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Supreme Court of Canada Rules that Anti-Drug Policy is Not Discriminatory

The right to benefits following the termination of an employee's employment can lead to many disputes between employers and former employees. This can be a significant issue, particularly for employees who are entitled to a range of compensation items aside from base salary, such as health benefits or bonuses. To avoid disputes, many employers attempt...

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Supreme Court of Canada Rules that Anti-Drug Policy is Not Discriminatory

Supreme Court of Canada Rules that Anti-Drug Policy is Not Discriminatory The Supreme Court of Canada, in Stewart v Elk Valley Coal Corp., 2017 SCC 30, recently upheld an Alberta Human Rights Tribunal (the “Tribunal”) decision which found that an employee who tested positive for drugs following a workplace accident was terminated because he breached […]

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To Pay or Not to Pay: The Developing Law on Termination Provisions

Employers Beware – Theft Not Always Cause for Termination

Freeze on Processing Labour Market Impact Assessment (“LMIA”) Applications for High-wage Positions in Alberta

Immigration, Refugees and Citizenship Canada (“IRCC”), which reserves the right to refuse processing of LMIA applications on both regulatory and public policy grounds, has recently added a new policy-based LMIA processing refusal category to its list. Foreign workers seeking to fill high-wage, Alberta-based positions included on a list recently published by IRCC will no longer […]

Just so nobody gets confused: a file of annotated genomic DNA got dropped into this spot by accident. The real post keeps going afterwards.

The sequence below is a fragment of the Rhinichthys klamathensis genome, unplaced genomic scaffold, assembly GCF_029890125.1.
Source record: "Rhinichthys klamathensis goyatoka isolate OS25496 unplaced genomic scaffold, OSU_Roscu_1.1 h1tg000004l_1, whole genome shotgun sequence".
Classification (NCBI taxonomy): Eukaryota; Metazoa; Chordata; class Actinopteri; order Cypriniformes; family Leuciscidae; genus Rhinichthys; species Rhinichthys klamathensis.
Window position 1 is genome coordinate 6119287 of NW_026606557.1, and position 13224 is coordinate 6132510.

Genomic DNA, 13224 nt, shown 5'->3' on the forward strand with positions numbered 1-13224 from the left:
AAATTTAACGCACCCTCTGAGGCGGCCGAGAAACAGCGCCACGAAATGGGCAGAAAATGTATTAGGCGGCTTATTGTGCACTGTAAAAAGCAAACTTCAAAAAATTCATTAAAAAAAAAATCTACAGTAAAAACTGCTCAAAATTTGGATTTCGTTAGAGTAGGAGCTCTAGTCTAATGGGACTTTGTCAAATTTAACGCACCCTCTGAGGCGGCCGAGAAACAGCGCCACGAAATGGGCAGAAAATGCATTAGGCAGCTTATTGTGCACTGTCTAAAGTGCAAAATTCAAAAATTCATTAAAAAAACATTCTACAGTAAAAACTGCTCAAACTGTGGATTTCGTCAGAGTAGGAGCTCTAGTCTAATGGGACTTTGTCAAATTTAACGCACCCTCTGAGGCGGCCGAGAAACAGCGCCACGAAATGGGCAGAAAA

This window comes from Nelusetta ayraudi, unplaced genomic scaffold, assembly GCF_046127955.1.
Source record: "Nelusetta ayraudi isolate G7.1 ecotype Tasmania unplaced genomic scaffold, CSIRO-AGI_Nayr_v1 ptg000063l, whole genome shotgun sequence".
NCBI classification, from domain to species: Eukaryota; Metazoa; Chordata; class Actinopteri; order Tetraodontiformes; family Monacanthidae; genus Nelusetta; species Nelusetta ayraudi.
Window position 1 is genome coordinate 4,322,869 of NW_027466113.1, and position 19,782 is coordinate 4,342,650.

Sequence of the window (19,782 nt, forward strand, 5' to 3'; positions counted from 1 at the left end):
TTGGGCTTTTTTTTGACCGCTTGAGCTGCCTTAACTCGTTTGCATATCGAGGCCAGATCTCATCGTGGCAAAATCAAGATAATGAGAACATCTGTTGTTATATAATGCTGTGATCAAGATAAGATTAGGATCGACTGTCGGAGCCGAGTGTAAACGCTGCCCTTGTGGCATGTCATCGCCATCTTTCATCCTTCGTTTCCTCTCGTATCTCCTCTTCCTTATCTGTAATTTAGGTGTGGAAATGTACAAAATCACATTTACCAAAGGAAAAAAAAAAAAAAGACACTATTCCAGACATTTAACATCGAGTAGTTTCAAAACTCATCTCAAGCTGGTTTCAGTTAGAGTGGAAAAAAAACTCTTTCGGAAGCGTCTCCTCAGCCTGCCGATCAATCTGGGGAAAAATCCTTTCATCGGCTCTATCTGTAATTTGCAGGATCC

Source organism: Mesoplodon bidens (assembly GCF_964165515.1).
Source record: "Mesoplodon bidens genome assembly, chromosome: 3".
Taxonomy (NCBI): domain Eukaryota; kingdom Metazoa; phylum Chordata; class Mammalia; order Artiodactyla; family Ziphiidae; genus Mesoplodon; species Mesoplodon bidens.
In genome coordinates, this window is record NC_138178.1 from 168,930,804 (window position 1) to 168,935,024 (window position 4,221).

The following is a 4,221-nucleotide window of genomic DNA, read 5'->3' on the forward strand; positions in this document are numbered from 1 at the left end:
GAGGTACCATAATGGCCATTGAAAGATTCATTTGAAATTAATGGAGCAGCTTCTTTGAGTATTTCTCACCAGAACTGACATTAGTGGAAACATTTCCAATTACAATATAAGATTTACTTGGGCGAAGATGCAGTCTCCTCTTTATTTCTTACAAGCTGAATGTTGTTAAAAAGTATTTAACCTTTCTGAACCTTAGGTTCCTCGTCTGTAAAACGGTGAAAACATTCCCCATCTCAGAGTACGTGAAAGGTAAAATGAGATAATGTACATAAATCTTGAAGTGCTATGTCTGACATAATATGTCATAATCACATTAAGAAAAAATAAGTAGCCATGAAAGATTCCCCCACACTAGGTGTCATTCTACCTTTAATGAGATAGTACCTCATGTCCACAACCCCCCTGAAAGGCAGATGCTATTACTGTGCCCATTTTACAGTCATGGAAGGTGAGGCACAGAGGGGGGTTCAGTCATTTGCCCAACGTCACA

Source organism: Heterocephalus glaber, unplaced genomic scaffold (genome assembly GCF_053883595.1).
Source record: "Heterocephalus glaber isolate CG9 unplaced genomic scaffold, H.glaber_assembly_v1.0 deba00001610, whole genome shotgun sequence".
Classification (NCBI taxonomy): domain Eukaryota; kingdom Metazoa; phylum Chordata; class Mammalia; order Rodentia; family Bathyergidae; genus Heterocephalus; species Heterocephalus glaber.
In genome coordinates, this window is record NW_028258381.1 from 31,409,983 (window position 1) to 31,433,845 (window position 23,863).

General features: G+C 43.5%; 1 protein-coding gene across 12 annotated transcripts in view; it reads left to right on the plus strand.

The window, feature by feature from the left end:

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Have I resigned in law? The answer is not so clear

Looking into the Future; Termination Provisions Violating the ESA in the future are unenforceable

The Ontario Court of Appeal in Covenoho v. Pendylum Ltd. has confirmed that a termination provision in an employment contract that could breach Ontario’s Employment Standards Act (“ESA”) in the future – even if compliant at the time of the employee’s termination from employment – is void and unenforceable. The Court also confirmed that fixed-term employees who […]

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Sexual Harassment Leads to Multiple Heads of Damages

Employers can be held liable for significant damages relating to sexual harassment.  A recent case from the Ontario Court of Appeal – Doyle v Zochem Inc (2017 ONCA 130) – is an important reminder of the potential liability relating to this issue in the employment relationship. In this case the employee was sexually harassed on several […]

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Budget 2017: Decoding Proposed Changes to Leave Entitlements and EI Benefits

The Federal Government’s newly released Budget 2017: Building a Strong Middle Class proposes changes to leave entitlements and Employment Insurance (“EI”) benefits that are relevant to employers and employees alike. While the new Budget will not alter existing leave provisions under provincial employment and labour legislation, it is likely that provinces will bring their legislation […]

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Ontario Court of Appeal – The latest on the enforceability of termination clauses

The compensation which employees are entitled to upon the termination of their employment is a regular and major source of conflict.  Generally, employers in Ontario are required to provide employees with “reasonable” notice of the termination of their employment.  Employers can choose to forego the notice (meaning the employer does not have to continue to […]

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Tightening of workplace safety legislation in British Columbia

Occupational health and safety laws in British Columbia are about to become more onerous for employers.  Specifically, the following requirements on employers will become enforceable law on April 3, 2017: Workplaces with between 10 to 19 workers will need to appoint a worker health and safety representative Workplaces with over 20 workers will need have […]

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